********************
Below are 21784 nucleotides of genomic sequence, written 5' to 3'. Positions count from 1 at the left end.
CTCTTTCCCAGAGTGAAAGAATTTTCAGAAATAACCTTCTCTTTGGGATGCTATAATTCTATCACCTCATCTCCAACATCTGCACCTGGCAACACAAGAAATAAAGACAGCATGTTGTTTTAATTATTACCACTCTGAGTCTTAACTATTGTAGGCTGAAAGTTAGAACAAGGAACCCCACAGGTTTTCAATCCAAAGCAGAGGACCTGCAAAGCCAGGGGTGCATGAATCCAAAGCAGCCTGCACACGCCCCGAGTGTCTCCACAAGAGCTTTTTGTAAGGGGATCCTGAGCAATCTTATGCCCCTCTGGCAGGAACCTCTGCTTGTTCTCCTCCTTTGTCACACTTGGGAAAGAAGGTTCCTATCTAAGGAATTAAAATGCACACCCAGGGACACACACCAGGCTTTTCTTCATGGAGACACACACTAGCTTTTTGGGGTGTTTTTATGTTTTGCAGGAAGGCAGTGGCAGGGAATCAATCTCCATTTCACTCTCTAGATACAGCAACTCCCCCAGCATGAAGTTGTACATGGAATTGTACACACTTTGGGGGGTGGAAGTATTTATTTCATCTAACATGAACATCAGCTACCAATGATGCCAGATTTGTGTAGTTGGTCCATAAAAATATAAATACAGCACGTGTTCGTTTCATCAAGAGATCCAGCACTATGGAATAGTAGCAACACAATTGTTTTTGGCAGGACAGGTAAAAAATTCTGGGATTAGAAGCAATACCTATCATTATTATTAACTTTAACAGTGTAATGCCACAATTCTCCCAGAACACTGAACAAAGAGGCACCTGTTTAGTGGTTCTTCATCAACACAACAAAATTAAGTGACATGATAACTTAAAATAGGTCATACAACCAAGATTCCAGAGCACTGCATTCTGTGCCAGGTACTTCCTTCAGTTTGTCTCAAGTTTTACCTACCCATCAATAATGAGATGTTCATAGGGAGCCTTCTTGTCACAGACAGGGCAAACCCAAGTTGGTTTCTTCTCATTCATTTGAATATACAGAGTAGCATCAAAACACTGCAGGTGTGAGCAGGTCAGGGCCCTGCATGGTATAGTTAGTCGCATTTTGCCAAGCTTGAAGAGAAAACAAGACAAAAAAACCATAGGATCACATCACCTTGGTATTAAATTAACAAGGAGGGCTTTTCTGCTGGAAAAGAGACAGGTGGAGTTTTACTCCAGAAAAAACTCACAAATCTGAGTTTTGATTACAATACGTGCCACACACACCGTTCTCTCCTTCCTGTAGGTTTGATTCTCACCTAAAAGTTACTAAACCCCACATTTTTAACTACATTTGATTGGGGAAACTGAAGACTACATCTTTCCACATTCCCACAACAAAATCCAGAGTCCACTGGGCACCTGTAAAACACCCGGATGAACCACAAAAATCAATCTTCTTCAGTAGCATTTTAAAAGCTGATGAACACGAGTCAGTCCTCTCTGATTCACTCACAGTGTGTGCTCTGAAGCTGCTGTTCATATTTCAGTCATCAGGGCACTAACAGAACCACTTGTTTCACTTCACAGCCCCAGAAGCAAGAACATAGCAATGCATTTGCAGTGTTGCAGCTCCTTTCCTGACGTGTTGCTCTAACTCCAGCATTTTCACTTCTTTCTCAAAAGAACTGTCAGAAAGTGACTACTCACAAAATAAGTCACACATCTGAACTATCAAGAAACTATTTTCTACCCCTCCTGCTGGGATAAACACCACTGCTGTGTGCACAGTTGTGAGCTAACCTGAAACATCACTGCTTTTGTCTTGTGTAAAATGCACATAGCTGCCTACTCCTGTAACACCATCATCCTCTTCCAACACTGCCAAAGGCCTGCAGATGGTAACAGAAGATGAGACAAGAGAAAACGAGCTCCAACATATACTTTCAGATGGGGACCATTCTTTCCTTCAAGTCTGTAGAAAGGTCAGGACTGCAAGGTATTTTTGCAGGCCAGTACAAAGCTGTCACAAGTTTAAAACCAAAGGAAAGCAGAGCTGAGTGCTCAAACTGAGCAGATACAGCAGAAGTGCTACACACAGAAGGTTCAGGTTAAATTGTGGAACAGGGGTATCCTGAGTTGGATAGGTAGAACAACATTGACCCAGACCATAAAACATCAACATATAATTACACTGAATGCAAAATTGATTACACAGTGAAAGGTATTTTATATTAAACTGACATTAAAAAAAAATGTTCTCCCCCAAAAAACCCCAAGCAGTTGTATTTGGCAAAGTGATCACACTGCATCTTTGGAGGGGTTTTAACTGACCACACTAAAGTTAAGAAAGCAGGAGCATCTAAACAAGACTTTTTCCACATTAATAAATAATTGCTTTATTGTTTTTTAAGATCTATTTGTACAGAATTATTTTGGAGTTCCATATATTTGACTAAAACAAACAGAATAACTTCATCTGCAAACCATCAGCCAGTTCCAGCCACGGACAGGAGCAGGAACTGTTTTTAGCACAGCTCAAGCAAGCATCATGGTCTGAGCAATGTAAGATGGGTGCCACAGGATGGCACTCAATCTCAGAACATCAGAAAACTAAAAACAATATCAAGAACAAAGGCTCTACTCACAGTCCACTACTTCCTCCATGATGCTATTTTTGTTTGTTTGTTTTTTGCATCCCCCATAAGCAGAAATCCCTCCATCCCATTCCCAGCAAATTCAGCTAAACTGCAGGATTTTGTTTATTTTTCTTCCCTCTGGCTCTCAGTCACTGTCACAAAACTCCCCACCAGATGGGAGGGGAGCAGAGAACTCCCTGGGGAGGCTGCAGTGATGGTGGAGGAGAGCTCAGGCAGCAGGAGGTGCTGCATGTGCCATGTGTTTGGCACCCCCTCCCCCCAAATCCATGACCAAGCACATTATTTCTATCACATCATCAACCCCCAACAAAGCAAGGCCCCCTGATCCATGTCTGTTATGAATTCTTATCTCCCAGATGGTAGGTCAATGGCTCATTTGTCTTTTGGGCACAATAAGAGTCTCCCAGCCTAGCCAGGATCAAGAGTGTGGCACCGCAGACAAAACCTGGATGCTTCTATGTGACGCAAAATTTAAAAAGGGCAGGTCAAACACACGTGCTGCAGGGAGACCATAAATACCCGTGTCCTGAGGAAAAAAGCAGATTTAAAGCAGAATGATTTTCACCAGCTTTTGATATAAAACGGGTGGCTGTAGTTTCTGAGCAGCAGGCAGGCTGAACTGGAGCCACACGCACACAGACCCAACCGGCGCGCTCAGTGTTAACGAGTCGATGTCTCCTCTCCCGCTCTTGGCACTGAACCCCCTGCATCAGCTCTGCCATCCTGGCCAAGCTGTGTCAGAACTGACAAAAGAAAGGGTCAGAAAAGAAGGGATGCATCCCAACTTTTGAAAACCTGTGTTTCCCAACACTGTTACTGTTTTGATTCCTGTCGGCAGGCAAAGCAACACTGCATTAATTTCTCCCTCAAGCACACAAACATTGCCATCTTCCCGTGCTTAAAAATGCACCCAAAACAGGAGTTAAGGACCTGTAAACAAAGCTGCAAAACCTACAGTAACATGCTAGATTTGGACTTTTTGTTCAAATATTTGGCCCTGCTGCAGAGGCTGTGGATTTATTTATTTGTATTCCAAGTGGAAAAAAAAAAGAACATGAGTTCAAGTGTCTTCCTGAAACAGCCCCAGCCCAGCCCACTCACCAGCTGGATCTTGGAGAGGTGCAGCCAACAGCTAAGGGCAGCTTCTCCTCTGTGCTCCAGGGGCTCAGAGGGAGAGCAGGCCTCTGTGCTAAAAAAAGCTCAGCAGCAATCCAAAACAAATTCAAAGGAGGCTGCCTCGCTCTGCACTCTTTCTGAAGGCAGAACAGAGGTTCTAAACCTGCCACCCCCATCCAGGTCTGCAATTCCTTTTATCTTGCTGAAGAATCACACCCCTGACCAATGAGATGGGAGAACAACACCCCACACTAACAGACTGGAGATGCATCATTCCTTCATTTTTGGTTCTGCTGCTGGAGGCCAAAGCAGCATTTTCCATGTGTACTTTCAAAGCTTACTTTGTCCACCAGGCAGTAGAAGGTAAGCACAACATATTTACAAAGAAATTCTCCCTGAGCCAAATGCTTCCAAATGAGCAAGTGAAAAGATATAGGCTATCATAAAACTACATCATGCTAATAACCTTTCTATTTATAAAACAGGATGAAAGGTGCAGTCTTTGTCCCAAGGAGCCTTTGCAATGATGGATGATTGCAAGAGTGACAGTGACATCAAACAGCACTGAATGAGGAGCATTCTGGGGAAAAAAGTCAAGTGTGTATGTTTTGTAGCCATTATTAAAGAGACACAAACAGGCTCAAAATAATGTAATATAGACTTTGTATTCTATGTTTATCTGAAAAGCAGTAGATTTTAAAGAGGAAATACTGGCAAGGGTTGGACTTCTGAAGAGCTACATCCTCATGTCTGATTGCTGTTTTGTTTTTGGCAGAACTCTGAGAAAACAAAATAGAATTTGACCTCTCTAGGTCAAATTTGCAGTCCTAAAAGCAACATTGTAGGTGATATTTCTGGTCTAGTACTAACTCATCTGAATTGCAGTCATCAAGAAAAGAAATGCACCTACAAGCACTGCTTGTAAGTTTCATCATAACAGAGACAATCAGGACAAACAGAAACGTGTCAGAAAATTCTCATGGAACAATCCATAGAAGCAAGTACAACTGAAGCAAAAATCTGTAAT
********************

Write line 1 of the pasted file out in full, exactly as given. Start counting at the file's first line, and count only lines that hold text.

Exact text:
Below are 21784 nucleotides of genomic sequence, written 5' to 3'. Positions count from 1 at the left end.